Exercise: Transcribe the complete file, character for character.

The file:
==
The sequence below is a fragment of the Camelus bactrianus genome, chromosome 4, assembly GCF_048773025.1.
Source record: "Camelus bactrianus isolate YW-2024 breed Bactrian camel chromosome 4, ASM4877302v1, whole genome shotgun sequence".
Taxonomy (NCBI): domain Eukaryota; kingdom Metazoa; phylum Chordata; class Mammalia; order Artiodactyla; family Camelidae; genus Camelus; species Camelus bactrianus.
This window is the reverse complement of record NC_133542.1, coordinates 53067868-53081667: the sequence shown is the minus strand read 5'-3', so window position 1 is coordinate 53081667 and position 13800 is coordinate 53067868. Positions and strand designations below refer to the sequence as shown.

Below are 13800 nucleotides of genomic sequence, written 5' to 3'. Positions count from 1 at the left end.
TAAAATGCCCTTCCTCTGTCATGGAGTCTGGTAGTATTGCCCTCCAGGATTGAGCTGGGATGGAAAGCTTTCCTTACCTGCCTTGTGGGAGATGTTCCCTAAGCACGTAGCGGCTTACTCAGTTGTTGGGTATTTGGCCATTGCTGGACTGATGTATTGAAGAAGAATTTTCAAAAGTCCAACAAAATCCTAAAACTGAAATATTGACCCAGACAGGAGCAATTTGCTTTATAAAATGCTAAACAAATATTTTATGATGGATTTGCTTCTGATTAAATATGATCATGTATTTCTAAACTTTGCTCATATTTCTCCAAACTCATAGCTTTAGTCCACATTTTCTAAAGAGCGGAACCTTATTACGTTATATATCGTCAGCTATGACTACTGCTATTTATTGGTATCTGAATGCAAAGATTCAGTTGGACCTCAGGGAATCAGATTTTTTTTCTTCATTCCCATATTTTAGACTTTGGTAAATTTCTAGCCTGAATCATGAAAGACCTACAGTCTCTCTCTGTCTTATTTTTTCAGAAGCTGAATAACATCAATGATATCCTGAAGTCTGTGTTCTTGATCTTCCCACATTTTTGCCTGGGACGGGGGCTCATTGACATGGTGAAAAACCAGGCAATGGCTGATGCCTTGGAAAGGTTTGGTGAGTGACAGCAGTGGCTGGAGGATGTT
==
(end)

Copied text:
The sequence below is a fragment of the Camelus bactrianus genome, chromosome 4, assembly GCF_048773025.1.
Source record: "Camelus bactrianus isolate YW-2024 breed Bactrian camel chromosome 4, ASM4877302v1, whole genome shotgun sequence".
Taxonomy (NCBI): domain Eukaryota; kingdom Metazoa; phylum Chordata; class Mammalia; order Artiodactyla; family Camelidae; genus Camelus; species Camelus bactrianus.
This window is the reverse complement of record NC_133542.1, coordinates 53067868-53081667: the sequence shown is the minus strand read 5'-3', so window position 1 is coordinate 53081667 and position 13800 is coordinate 53067868. Positions and strand designations below refer to the sequence as shown.

Below are 13800 nucleotides of genomic sequence, written 5' to 3'. Positions count from 1 at the left end.
TAAAATGCCCTTCCTCTGTCATGGAGTCTGGTAGTATTGCCCTCCAGGATTGAGCTGGGATGGAAAGCTTTCCTTACCTGCCTTGTGGGAGATGTTCCCTAAGCACGTAGCGGCTTACTCAGTTGTTGGGTATTTGGCCATTGCTGGACTGATGTATTGAAGAAGAATTTTCAAAAGTCCAACAAAATCCTAAAACTGAAATATTGACCCAGACAGGAGCAATTTGCTTTATAAAATGCTAAACAAATATTTTATGATGGATTTGCTTCTGATTAAATATGATCATGTATTTCTAAACTTTGCTCATATTTCTCCAAACTCATAGCTTTAGTCCACATTTTCTAAAGAGCGGAACCTTATTACGTTATATATCGTCAGCTATGACTACTGCTATTTATTGGTATCTGAATGCAAAGATTCAGTTGGACCTCAGGGAATCAGATTTTTTTTCTTCATTCCCATATTTTAGACTTTGGTAAATTTCTAGCCTGAATCATGAAAGACCTACAGTCTCTCTCTGTCTTATTTTTTCAGAAGCTGAATAACATCAATGATATCCTGAAGTCTGTGTTCTTGATCTTCCCACATTTTTGCCTGGGACGGGGGCTCATTGACATGGTGAAAAACCAGGCAATGGCTGATGCCTTGGAAAGGTTTGGTGAGTGACAGCAGTGGCTGGAGGATGTT